They don’t really make albums like Jesse Mac Cormack’s Now these days.
The first long player from the Montreal native is the sort of ornate, dense production common in the 1980s, when industry money was flowing and studio time was ample. In 2019, sidled up against minimalist hi-hats and wobbly bass squeaking out of my rinky dink AirPods, it sounds positively alien.
It shouldn’t come as a surprise, though, that Mac Cormack didn’t have some secret nest egg funding his opus. Now was painstakingly done, one surgical adjustment at a time, at his then-home-studio in Rosemont. Mac Cormack was the songwriter, the arranger and producer all rolled into one.
“I guess I did do most of it alone, and I don’t know if that’s a positive thing or not,” he says. “Sometimes I spend a lot of time on technical details, which I shouldn’t be doing when I’m writing songs. Right now even the mixing, recording and writing processes is mixed up together — it’s not separated. The boundaries between each step is never really clear.”
If he could do it again, Mac Cormack – who ironically enough built his rep in Montreal as an eager collaborative sideman — would probably have brought more people into his full-length debut, which came following a trio of introductory EPs.
“I did too much by myself. In the future I wish to collaborate more,” he says. “But every time someone came to the studio, I had them listen to a song. I like having people’s feedback. Overall, I think I’m better with other people. By myself I’m not quite as strong.”
That being said, there’s plenty of confident songwriting and playing to be found on Now, making his admission all the more unexpected. Side A, especially, is rife with bouncy, folkish art rock recalling some of the more straightforward works of adult contemporary dynamo Peter Gabriel (opening track “Give a Chance” follows a similar flow to “Rhythm of the Heat”) and even Talk Talk (Mac Cormack’s forceful, face-first vocals definitely give some Mark Hollis vibes at times).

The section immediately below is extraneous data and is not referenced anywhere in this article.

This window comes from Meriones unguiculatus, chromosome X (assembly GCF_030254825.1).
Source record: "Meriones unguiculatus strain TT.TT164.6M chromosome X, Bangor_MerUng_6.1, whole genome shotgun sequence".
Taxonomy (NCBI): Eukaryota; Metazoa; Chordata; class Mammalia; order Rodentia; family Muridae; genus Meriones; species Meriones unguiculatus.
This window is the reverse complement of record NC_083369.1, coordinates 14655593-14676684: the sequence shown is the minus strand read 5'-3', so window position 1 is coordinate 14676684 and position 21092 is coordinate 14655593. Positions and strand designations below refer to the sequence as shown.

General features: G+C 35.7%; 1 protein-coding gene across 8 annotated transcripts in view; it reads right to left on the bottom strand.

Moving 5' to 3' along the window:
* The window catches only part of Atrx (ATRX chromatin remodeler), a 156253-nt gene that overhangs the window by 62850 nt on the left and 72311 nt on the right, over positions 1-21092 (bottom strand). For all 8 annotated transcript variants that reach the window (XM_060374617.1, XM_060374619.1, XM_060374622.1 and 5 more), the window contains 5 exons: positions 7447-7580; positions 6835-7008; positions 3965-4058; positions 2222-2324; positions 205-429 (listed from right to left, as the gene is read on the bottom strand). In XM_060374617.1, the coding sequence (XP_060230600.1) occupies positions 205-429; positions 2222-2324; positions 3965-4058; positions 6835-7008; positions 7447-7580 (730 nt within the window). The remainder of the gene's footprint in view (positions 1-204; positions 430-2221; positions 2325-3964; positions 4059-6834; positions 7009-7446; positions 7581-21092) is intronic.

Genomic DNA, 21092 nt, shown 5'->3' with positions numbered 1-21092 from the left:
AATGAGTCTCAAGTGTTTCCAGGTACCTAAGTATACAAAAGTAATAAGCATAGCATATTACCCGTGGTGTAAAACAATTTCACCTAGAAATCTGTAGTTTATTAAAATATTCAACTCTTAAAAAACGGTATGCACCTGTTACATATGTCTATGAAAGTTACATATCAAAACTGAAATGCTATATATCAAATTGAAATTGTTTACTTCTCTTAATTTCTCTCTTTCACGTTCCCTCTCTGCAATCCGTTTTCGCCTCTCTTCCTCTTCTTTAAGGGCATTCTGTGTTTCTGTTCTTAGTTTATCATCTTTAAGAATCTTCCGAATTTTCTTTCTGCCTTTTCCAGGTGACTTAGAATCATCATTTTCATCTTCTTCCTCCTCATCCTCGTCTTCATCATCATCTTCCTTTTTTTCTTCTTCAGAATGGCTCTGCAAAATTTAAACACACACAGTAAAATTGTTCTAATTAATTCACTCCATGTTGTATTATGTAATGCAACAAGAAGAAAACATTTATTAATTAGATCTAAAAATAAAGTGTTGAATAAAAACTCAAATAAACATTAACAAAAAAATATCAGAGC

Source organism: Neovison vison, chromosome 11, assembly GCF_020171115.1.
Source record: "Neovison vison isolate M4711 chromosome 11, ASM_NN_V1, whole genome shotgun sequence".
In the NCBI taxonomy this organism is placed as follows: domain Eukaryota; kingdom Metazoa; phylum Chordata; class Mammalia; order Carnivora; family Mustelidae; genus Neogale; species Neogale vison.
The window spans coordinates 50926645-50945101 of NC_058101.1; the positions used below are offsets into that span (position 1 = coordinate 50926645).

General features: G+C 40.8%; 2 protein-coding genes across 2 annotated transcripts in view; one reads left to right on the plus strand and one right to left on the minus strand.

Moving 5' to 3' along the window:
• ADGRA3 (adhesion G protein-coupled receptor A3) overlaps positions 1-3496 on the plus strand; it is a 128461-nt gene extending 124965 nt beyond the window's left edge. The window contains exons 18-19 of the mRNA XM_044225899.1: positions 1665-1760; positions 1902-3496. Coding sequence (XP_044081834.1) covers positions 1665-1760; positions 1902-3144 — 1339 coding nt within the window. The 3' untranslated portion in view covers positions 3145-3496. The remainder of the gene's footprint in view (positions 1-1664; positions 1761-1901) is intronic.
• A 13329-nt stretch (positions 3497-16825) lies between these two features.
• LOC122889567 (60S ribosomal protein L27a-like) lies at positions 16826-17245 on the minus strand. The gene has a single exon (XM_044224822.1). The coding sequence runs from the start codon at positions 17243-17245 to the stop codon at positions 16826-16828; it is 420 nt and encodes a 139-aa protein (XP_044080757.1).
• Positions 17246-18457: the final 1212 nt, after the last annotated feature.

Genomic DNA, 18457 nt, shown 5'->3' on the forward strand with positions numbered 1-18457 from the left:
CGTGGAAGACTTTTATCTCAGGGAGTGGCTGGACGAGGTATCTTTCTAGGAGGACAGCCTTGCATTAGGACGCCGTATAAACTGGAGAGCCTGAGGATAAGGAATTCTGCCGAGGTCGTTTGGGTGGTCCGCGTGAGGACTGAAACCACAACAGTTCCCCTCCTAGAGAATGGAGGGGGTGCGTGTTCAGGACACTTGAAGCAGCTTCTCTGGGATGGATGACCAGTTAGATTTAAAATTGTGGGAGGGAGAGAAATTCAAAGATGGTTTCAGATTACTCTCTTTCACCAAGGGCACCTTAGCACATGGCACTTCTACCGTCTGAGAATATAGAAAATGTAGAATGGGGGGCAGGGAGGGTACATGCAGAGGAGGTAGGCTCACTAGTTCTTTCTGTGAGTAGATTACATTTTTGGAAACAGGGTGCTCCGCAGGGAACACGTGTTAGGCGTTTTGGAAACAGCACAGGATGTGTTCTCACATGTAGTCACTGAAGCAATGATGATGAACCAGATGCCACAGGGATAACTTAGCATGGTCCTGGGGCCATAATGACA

Overloading the listener with the best tracks right off the bat was by design, Mac Cormack said.
“Side A is more intentional. I wrote all the songs from Side A starting with specific rhythms. My only goal with the record when I started writing the songs was I had just come back from a tour and I really felt like I needed more rhythmic songs, songs that would be a little more fun live that people could dance to. That was my only thought before I even started doing it, and after that, I just layered whatever I felt like layering.”
The way he describes it, the process of making Now was one of intense, never-ending home studio tinkering. Besides a desk full of hardware, behind his work chair there were 12 keyboards, guitars, amps, a piano and a booth for drums (his neighbours were cool with his playing). Finally, there was the thing that tied the whole room together: huge windows, with a lot of light coming in.
“I worked on it forever,” he says. “I did that for three years. It never stopped.”
At one point, Mac Cormack even presented a tentatively finished version to his label, Secret City, and was told it wasn’t quite ready yet. He worked on it for another year after that.
“They told me simply it could be better and there was another step to get to,” he recalls. “A lot of little things changed for sure, but mostly I made the songs shorter.”
While there wasn’t enough time to update the lyrical themes, Mac Cormack’s thoughts on the effects of climate change have inspired some new songs he’s working on, and also factored into Now’s striking artwork.
He and his daughter went down to Death Valley to shoot the cover, along with videos and promotional material. It’s an inspiring place for him that fits where his headspace is at these days.
“We went to a place called Badwater. It used to be a sea, but now it’s just salt. With what’s happening right now with climate change, this place has an ominous quality that makes it look like our future. The place is such a strong image for me.” ■
Jesse Mac Cormack is playing this year’s Jazz Fest with Land of Talk at Club Soda (1225 St-Laurent) on June 28, 9 p.m., $32.25